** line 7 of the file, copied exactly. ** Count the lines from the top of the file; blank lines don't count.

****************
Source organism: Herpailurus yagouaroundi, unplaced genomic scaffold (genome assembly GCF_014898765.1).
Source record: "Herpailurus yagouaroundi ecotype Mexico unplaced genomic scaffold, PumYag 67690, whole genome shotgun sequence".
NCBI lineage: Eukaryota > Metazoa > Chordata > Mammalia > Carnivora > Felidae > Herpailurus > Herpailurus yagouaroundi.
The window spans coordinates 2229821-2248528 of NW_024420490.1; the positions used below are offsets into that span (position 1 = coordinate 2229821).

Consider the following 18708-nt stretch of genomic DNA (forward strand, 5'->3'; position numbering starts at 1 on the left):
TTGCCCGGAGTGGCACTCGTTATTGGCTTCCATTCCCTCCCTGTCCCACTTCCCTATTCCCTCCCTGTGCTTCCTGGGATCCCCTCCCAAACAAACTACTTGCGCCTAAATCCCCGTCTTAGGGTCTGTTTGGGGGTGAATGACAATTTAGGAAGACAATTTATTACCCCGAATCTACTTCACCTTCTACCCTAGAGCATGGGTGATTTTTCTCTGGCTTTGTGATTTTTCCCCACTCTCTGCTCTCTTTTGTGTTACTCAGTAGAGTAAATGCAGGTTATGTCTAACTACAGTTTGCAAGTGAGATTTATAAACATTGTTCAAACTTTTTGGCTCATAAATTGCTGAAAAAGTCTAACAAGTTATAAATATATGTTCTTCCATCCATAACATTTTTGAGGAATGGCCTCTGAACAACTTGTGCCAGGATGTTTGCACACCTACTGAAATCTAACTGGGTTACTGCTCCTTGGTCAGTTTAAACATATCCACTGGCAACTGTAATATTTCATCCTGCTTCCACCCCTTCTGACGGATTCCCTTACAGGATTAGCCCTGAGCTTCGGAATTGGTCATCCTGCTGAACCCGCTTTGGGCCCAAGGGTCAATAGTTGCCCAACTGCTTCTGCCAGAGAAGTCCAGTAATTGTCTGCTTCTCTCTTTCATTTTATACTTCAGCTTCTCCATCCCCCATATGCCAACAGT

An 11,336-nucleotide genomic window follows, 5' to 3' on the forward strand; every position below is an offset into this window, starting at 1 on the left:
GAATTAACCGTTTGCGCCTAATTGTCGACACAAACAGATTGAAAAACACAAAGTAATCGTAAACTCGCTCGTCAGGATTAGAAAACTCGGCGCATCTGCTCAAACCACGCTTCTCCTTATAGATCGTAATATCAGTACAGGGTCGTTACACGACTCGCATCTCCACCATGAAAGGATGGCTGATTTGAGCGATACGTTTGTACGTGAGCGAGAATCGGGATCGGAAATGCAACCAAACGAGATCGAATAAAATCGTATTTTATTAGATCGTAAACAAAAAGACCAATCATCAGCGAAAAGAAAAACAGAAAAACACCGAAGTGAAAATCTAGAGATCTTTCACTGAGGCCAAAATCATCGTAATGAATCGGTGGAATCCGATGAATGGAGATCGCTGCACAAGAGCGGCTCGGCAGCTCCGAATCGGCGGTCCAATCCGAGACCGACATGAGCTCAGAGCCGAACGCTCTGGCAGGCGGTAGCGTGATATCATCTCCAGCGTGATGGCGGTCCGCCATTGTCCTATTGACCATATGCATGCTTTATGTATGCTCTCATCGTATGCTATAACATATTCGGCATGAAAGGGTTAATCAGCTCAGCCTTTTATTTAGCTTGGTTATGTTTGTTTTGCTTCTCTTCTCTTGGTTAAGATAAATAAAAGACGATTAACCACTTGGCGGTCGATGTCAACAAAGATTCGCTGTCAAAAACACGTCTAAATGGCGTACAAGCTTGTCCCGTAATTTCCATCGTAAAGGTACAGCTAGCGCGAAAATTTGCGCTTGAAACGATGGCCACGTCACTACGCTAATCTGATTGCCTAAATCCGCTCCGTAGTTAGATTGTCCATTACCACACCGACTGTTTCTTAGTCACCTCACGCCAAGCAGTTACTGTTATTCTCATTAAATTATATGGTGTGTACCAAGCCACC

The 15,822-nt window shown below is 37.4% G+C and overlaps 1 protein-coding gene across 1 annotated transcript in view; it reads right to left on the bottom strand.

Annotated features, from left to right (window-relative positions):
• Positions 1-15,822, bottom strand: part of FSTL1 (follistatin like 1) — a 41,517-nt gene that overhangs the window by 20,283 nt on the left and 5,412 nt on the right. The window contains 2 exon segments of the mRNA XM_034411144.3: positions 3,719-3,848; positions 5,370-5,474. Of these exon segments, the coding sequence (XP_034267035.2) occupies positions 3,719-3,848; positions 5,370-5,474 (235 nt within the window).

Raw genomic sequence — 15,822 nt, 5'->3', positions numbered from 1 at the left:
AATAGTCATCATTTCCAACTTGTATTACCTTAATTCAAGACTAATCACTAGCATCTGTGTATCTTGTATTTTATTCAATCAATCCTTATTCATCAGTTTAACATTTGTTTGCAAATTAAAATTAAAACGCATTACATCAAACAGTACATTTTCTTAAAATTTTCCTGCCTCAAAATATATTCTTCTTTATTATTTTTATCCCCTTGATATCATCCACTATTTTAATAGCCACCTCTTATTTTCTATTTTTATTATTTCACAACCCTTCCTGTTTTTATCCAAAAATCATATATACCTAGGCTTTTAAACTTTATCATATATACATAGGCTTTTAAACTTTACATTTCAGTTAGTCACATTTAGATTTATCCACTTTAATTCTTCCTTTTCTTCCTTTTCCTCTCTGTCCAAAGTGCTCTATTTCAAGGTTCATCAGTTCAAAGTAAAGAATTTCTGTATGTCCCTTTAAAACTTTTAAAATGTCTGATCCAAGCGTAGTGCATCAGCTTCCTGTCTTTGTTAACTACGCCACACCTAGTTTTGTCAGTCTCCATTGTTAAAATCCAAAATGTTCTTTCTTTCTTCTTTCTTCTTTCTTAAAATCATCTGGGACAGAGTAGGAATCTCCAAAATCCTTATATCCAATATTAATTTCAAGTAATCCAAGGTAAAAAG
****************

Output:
An 11,336-nucleotide genomic window follows, 5' to 3' on the forward strand; every position below is an offset into this window, starting at 1 on the left: